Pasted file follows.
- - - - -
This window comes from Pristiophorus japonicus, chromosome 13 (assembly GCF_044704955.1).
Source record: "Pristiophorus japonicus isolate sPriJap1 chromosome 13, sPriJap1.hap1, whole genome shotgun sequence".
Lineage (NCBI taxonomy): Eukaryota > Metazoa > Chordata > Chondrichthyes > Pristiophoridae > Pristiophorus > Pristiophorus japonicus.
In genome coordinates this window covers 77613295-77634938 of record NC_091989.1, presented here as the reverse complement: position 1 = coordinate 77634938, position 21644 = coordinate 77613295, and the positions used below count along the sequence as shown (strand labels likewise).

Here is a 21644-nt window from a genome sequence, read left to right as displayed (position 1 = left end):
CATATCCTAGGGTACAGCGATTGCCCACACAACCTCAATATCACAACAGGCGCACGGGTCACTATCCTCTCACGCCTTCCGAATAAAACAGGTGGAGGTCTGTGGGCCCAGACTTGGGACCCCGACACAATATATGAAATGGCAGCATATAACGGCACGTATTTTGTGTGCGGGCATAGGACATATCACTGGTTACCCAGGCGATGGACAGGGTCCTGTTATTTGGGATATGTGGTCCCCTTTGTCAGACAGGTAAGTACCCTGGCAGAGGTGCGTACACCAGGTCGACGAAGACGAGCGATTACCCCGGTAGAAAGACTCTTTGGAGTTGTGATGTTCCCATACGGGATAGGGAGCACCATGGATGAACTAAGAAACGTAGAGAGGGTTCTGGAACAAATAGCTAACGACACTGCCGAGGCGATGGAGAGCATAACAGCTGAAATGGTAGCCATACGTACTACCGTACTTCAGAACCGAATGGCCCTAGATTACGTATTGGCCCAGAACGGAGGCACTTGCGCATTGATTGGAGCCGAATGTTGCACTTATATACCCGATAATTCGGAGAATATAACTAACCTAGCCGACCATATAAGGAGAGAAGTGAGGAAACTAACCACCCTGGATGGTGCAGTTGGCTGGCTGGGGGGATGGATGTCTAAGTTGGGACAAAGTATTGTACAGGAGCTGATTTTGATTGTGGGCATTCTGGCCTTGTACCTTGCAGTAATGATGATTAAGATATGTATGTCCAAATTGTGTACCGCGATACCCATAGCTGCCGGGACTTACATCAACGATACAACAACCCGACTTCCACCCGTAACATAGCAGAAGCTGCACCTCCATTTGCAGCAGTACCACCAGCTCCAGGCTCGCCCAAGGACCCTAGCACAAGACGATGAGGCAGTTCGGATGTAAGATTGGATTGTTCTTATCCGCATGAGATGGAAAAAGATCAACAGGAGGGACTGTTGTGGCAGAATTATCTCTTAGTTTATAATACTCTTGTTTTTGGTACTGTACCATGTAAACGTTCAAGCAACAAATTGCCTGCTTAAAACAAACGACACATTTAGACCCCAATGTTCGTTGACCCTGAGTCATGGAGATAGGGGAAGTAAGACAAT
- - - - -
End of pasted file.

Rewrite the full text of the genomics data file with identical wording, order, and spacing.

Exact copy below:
This window comes from Pristiophorus japonicus, chromosome 13 (assembly GCF_044704955.1).
Source record: "Pristiophorus japonicus isolate sPriJap1 chromosome 13, sPriJap1.hap1, whole genome shotgun sequence".
Lineage (NCBI taxonomy): Eukaryota > Metazoa > Chordata > Chondrichthyes > Pristiophoridae > Pristiophorus > Pristiophorus japonicus.
In genome coordinates this window covers 77613295-77634938 of record NC_091989.1, presented here as the reverse complement: position 1 = coordinate 77634938, position 21644 = coordinate 77613295, and the positions used below count along the sequence as shown (strand labels likewise).

Here is a 21644-nt window from a genome sequence, read left to right as displayed (position 1 = left end):
CATATCCTAGGGTACAGCGATTGCCCACACAACCTCAATATCACAACAGGCGCACGGGTCACTATCCTCTCACGCCTTCCGAATAAAACAGGTGGAGGTCTGTGGGCCCAGACTTGGGACCCCGACACAATATATGAAATGGCAGCATATAACGGCACGTATTTTGTGTGCGGGCATAGGACATATCACTGGTTACCCAGGCGATGGACAGGGTCCTGTTATTTGGGATATGTGGTCCCCTTTGTCAGACAGGTAAGTACCCTGGCAGAGGTGCGTACACCAGGTCGACGAAGACGAGCGATTACCCCGGTAGAAAGACTCTTTGGAGTTGTGATGTTCCCATACGGGATAGGGAGCACCATGGATGAACTAAGAAACGTAGAGAGGGTTCTGGAACAAATAGCTAACGACACTGCCGAGGCGATGGAGAGCATAACAGCTGAAATGGTAGCCATACGTACTACCGTACTTCAGAACCGAATGGCCCTAGATTACGTATTGGCCCAGAACGGAGGCACTTGCGCATTGATTGGAGCCGAATGTTGCACTTATATACCCGATAATTCGGAGAATATAACTAACCTAGCCGACCATATAAGGAGAGAAGTGAGGAAACTAACCACCCTGGATGGTGCAGTTGGCTGGCTGGGGGGATGGATGTCTAAGTTGGGACAAAGTATTGTACAGGAGCTGATTTTGATTGTGGGCATTCTGGCCTTGTACCTTGCAGTAATGATGATTAAGATATGTATGTCCAAATTGTGTACCGCGATACCCATAGCTGCCGGGACTTACATCAACGATACAACAACCCGACTTCCACCCGTAACATAGCAGAAGCTGCACCTCCATTTGCAGCAGTACCACCAGCTCCAGGCTCGCCCAAGGACCCTAGCACAAGACGATGAGGCAGTTCGGATGTAAGATTGGATTGTTCTTATCCGCATGAGATGGAAAAAGATCAACAGGAGGGACTGTTGTGGCAGAATTATCTCTTAGTTTATAATACTCTTGTTTTTGGTACTGTACCATGTAAACGTTCAAGCAACAAATTGCCTGCTTAAAACAAACGACACATTTAGACCCCAATGTTCGTTGACCCTGAGTCATGGAGATAGGGGAAGTAAGACAAT